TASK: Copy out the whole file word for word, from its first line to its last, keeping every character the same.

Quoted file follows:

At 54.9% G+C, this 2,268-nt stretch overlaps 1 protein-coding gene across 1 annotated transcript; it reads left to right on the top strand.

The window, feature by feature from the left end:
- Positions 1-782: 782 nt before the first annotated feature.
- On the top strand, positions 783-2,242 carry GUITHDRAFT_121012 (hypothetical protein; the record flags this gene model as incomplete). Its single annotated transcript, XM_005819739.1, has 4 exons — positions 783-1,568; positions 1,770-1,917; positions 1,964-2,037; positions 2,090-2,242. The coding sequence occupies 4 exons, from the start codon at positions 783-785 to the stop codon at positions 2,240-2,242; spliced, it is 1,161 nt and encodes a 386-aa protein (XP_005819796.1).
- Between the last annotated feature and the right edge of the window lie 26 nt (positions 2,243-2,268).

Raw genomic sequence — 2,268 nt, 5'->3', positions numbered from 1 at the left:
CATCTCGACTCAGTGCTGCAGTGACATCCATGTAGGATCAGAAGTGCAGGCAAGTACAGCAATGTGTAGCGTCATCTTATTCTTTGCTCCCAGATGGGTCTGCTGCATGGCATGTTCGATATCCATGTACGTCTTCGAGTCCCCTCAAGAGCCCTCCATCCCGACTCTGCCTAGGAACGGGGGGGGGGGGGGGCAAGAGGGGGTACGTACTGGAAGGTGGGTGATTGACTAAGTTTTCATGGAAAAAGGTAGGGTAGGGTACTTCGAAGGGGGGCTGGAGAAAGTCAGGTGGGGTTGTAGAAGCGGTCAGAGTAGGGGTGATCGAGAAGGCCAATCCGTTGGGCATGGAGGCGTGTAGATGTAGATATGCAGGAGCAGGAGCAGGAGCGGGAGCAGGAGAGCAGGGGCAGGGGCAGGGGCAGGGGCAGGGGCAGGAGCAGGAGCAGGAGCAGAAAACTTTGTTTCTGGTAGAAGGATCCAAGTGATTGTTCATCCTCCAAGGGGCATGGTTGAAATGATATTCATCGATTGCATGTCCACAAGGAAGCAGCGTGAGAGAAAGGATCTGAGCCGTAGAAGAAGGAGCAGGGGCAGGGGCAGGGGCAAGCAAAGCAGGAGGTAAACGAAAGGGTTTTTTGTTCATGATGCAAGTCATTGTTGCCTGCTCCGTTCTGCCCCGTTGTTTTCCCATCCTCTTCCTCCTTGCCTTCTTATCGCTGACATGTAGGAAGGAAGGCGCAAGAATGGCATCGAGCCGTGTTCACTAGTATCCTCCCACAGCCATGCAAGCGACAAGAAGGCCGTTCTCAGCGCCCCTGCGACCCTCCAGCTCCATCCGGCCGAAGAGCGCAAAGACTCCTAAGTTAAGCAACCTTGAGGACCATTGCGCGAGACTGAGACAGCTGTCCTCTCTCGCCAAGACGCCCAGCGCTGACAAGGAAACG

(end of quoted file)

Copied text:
At 54.9% G+C, this 2,268-nt stretch overlaps 1 protein-coding gene across 1 annotated transcript; it reads left to right on the top strand.

The window, feature by feature from the left end:
- Positions 1-782: 782 nt before the first annotated feature.
- On the top strand, positions 783-2,242 carry GUITHDRAFT_121012 (hypothetical protein; the record flags this gene model as incomplete). Its single annotated transcript, XM_005819739.1, has 4 exons — positions 783-1,568; positions 1,770-1,917; positions 1,964-2,037; positions 2,090-2,242. The coding sequence occupies 4 exons, from the start codon at positions 783-785 to the stop codon at positions 2,240-2,242; spliced, it is 1,161 nt and encodes a 386-aa protein (XP_005819796.1).
- Between the last annotated feature and the right edge of the window lie 26 nt (positions 2,243-2,268).

Raw genomic sequence — 2,268 nt, 5'->3', positions numbered from 1 at the left:
CATCTCGACTCAGTGCTGCAGTGACATCCATGTAGGATCAGAAGTGCAGGCAAGTACAGCAATGTGTAGCGTCATCTTATTCTTTGCTCCCAGATGGGTCTGCTGCATGGCATGTTCGATATCCATGTACGTCTTCGAGTCCCCTCAAGAGCCCTCCATCCCGACTCTGCCTAGGAACGGGGGGGGGGGGGGGCAAGAGGGGGTACGTACTGGAAGGTGGGTGATTGACTAAGTTTTCATGGAAAAAGGTAGGGTAGGGTACTTCGAAGGGGGGCTGGAGAAAGTCAGGTGGGGTTGTAGAAGCGGTCAGAGTAGGGGTGATCGAGAAGGCCAATCCGTTGGGCATGGAGGCGTGTAGATGTAGATATGCAGGAGCAGGAGCAGGAGCGGGAGCAGGAGAGCAGGGGCAGGGGCAGGGGCAGGGGCAGGGGCAGGAGCAGGAGCAGGAGCAGAAAACTTTGTTTCTGGTAGAAGGATCCAAGTGATTGTTCATCCTCCAAGGGGCATGGTTGAAATGATATTCATCGATTGCATGTCCACAAGGAAGCAGCGTGAGAGAAAGGATCTGAGCCGTAGAAGAAGGAGCAGGGGCAGGGGCAGGGGCAAGCAAAGCAGGAGGTAAACGAAAGGGTTTTTTGTTCATGATGCAAGTCATTGTTGCCTGCTCCGTTCTGCCCCGTTGTTTTCCCATCCTCTTCCTCCTTGCCTTCTTATCGCTGACATGTAGGAAGGAAGGCGCAAGAATGGCATCGAGCCGTGTTCACTAGTATCCTCCCACAGCCATGCAAGCGACAAGAAGGCCGTTCTCAGCGCCCCTGCGACCCTCCAGCTCCATCCGGCCGAAGAGCGCAAAGACTCCTAAGTTAAGCAACCTTGAGGACCATTGCGCGAGACTGAGACAGCTGTCCTCTCTCGCCAAGACGCCCAGCGCTGACAAGGAAACG